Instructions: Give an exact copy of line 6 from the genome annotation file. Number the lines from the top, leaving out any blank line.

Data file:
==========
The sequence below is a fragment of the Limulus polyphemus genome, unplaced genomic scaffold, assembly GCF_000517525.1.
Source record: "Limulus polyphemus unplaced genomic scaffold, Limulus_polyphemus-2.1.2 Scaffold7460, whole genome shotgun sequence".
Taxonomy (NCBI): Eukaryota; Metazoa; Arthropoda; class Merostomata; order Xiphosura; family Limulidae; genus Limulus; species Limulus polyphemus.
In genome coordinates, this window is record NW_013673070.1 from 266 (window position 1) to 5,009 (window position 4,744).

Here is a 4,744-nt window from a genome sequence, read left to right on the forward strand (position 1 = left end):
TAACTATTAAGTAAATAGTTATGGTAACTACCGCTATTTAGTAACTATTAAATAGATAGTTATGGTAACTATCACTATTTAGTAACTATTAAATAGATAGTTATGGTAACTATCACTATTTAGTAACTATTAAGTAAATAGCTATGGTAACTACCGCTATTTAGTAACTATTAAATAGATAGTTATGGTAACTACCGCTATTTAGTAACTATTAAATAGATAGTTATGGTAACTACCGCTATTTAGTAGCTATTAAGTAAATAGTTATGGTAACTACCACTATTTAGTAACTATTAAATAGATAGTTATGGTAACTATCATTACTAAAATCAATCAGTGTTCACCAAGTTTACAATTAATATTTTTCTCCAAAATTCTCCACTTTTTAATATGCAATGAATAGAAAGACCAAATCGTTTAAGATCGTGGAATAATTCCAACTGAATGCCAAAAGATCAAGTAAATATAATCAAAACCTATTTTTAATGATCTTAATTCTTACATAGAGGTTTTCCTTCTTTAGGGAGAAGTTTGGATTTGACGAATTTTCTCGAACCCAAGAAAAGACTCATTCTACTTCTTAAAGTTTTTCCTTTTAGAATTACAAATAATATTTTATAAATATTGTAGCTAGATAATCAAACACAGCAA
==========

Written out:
TAACTATTAAGTAAATAGTTATGGTAACTACCGCTATTTAGTAACTATTAAATAGATAGTTATGGTAACTATCACTATTTAGTAACTATTAAATAGATAGTTATGGTAACTATCACTATTTAGTAACTATTAAGTAAATAGCTATGGTAACTACCGCTATTTAGTAACTATTAAATAGATAGTTATGGTAACTACCGCTATTTAGTAACTATTAAATAGATAGTTATGGTAACTACCGCTATTTAGTAGCTATTAAGTAAATAGTTATGGTAACTACCACTATTTAGTAACTATTAAATAGATAGTTATGGTAACTATCATTACTAAAATCAATCAGTGTTCACCAAGTTTACAATTAATATTTTTCTCCAAAATTCTCCACTTTTTAATATGCAATGAATAGAAAGACCAAATCGTTTAAGATCGTGGAATAATTCCAACTGAATGCCAAAAGATCAAGTAAATATAATCAAAACCTATTTTTAATGATCTTAATTCTTACATAGAGGTTTTCCTTCTTTAGGGAGAAGTTTGGATTTGACGAATTTTCTCGAACCCAAGAAAAGACTCATTCTACTTCTTAAAGTTTTTCCTTTTAGAATTACAAATAATATTTTATAAATATTGTAGCTAGATAATCAAACACAGCAA